I don't think anyone who hasn't experienced puberty or the transition to menopause with diabetes can really understand how erratic the bg can become during this time. It's like trying to chase a moving target because it's constantly changing. All we can do is react because you can't anticipate. It's hard to know where you are in your cycle when even that is erratic so there are no patterns.

I've also had the low-lows and the stubborn highs with this craziness. Some days I feel like it's getting the best of me and then I'll have one good day, which gives me the strength to continue to fight.

I also have trouble paying as much attention to my control as I would like at work. I'm like you and leave my meter out on my desk. I have complete freedom to do what I need to do diabetes-care wise. But when you are super crazy busy with the phone ringing, people walking in, meetings, and projects...I can lift my head up and it's 3 hours later.

Food wise at work, I've gotten to the point that I bring all my food from home. I can't eat out successfully with the raging hormones. I've also gone way low carb, especially when I'm working. Not having as much active insulin in my body at work helps with not having to be as attentive. Sometimes for breakfast, all I will eat is a cheese stick. Many times for lunch, salad. I've also used protein bars that are low carb either for a meal or a snack but I've had mixed results with these - some make me spike.

YES! you get it....the whole perimenopausal thing creates a reactionary style of management....nothing more, nothing less.

hopefully, i'll have a short transition.

really great idea about the low carb only for the workday. i need to be better organized at home to achieve this, but its doable, and worth it.

i think a huge part of the craziness has been that my home was under construction for about 4 months....while i was living there....on top of the new job routine and the hormonal transitions.

its incredibly hard to eat low carb when you "go out" to eat. i am gluten-free, so its a bit easier, but i still eat crap too often....and its hard to weigh and measue and carb count when you have really no idea what you are eating.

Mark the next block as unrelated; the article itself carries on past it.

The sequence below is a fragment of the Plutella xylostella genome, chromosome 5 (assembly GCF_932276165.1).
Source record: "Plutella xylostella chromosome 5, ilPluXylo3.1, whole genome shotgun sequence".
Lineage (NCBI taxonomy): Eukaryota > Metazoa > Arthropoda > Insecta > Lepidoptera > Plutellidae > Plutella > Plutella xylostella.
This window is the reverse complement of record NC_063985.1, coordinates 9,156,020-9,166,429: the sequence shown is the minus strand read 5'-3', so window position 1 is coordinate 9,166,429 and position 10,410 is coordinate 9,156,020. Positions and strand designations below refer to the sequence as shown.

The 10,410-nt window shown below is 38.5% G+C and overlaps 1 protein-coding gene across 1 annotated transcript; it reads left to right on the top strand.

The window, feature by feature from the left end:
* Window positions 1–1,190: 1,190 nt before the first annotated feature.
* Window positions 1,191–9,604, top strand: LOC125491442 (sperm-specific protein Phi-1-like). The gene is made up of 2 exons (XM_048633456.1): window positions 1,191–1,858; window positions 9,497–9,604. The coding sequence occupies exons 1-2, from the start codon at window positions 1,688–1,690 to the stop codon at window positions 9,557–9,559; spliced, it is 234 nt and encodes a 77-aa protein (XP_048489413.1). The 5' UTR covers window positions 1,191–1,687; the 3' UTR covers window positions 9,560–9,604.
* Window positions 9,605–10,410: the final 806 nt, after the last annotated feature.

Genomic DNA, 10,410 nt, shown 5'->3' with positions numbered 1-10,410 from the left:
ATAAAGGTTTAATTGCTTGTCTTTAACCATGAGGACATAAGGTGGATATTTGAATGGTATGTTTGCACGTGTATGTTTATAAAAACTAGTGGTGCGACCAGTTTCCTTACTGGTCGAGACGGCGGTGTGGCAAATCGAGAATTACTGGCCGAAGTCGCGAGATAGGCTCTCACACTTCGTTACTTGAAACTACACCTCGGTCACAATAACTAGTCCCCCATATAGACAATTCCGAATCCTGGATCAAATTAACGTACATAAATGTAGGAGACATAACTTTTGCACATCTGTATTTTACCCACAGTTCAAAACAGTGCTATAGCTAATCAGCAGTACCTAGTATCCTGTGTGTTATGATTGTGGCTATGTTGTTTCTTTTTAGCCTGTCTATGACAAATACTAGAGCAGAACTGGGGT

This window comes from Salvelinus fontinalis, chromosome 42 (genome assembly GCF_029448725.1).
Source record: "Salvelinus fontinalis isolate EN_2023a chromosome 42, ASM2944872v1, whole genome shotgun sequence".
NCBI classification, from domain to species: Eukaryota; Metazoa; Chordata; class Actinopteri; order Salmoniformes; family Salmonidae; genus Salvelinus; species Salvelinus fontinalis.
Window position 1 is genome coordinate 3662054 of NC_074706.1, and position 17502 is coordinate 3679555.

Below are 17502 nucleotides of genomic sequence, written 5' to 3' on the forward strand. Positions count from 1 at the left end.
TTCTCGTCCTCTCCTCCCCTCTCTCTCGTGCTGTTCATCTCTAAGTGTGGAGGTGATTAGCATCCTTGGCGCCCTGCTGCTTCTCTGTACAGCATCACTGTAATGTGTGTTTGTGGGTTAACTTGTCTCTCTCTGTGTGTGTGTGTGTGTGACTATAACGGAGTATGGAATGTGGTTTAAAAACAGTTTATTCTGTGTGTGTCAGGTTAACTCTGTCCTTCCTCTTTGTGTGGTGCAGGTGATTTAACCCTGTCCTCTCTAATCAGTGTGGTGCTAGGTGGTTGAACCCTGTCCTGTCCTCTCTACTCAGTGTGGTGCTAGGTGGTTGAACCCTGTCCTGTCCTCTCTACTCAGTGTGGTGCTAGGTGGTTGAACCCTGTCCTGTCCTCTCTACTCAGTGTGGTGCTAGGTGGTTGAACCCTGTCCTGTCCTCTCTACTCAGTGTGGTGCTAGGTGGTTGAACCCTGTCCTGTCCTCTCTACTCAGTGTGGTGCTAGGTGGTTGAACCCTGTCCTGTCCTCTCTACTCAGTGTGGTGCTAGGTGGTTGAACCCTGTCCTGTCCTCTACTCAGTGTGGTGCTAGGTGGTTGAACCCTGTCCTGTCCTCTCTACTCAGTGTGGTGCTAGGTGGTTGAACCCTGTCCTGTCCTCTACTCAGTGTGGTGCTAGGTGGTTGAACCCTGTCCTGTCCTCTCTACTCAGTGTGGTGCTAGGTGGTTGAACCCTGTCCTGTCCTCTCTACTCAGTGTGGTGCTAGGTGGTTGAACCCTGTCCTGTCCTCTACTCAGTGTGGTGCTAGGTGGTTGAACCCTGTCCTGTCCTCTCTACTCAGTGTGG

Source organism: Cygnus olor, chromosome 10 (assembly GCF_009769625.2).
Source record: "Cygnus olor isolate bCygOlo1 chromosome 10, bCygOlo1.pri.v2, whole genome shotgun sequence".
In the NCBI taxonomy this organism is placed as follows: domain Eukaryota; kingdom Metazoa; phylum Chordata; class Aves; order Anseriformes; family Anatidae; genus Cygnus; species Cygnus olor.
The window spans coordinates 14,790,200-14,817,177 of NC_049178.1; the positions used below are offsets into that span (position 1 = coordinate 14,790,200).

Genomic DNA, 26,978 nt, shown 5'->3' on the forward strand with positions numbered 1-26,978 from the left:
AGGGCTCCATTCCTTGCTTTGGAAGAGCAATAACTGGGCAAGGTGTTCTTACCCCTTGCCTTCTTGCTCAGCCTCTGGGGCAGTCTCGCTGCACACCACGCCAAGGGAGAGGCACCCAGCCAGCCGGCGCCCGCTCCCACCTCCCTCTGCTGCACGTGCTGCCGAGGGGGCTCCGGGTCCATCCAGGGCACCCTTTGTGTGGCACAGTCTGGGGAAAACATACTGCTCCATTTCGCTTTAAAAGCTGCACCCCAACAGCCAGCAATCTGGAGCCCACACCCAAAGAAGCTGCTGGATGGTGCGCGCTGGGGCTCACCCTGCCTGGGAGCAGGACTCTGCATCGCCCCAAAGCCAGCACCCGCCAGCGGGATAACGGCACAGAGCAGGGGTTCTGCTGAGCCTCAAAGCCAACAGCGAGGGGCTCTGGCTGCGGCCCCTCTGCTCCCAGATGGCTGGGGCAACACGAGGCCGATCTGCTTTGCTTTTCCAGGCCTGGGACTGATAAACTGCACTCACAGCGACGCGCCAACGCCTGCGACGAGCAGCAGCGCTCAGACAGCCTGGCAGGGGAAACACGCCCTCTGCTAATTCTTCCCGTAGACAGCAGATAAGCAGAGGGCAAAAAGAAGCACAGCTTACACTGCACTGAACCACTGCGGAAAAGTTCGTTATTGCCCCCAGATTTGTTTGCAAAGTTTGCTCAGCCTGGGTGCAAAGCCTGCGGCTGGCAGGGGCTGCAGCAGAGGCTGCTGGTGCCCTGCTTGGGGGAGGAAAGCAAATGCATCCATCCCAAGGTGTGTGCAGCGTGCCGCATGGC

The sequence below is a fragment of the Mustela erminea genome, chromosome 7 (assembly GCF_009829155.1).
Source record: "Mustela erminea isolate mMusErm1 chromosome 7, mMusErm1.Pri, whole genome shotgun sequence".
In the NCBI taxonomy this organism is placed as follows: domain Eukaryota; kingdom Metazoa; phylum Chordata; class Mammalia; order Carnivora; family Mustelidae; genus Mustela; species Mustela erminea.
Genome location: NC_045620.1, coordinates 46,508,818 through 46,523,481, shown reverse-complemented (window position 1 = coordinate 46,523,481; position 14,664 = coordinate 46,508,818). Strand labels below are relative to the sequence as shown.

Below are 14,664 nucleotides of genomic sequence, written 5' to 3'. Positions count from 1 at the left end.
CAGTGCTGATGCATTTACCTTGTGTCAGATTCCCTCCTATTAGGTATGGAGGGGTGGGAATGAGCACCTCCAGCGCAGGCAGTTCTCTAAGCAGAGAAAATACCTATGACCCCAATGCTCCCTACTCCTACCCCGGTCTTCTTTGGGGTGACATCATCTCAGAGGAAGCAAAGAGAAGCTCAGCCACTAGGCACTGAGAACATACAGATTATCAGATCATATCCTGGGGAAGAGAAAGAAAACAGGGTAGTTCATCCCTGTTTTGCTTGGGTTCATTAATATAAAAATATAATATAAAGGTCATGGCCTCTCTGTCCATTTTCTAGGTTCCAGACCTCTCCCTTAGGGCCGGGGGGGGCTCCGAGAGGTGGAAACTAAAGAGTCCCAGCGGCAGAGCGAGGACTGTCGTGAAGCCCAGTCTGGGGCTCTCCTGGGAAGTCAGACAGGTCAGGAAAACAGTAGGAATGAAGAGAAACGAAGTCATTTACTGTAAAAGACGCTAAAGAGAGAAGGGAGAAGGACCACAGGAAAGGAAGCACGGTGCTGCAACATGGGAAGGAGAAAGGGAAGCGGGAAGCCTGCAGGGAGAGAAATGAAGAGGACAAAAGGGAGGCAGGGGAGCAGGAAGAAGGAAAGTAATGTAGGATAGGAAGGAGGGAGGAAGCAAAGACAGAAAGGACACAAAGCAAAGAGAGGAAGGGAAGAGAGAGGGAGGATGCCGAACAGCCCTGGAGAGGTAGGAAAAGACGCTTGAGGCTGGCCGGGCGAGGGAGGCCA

RSS

Advertisement



REsources

From the Diabetes Hands Foundation blog...

Where are you Medicare? The elephant was not in the room

  This was the question burning in people’s mind and passionately talked about yesterday and today at the General Sessions of the AACE/ACE Consensus Conference on Glucose Monitoring, an event to bring together in Washington, DC all relevant stakeholders to Read on! →

#MedicareCoverCGM Panel Discussion

If you follow the diabetes online community, you know that #MedicareCoverCGM is a big deal. We have continued to raise awareness on #MedicareCoverCGM because we believe that ALL people living with diabetes should have access to continuous glucose monitors (CGM). With Read on! →

Diabetes Hands Foundation Team

DHF TEAM

Manny Hernandez
(Co-Founder, Editor, has LADA)

Emily Coles
(Head of Communities, has type 1)

Mila Ferrer
(EsTuDiabetes Community Manager, mother of a child with type 1)

Mike Lawson
(Head of Experience, has type 1)

Corinna Cornejo
(Development Manager, has type 2)

Desiree Johnson  (Administrative and Programs Assistant, has type 1)


DHF VOLUNTEERS


Lead Administrator

Bradford (has type 1)


Administrators

Lorraine (mother of type 1)
Marie B (has type 1)

Brian (bsc) (has type 2)

Gary (has type 2)

David (dns) (type 2)

 

LIKE us on Facebook

Spread the word

Loading…

This website is certified by Health On the Net Foundation. Click to verify. This site complies with the HONcode standard for trustworthy health information: verify here.

© 2014   A community of people touched by diabetes, run by the Diabetes Hands Foundation.

Badges  |  Contact Us  |  Terms of Service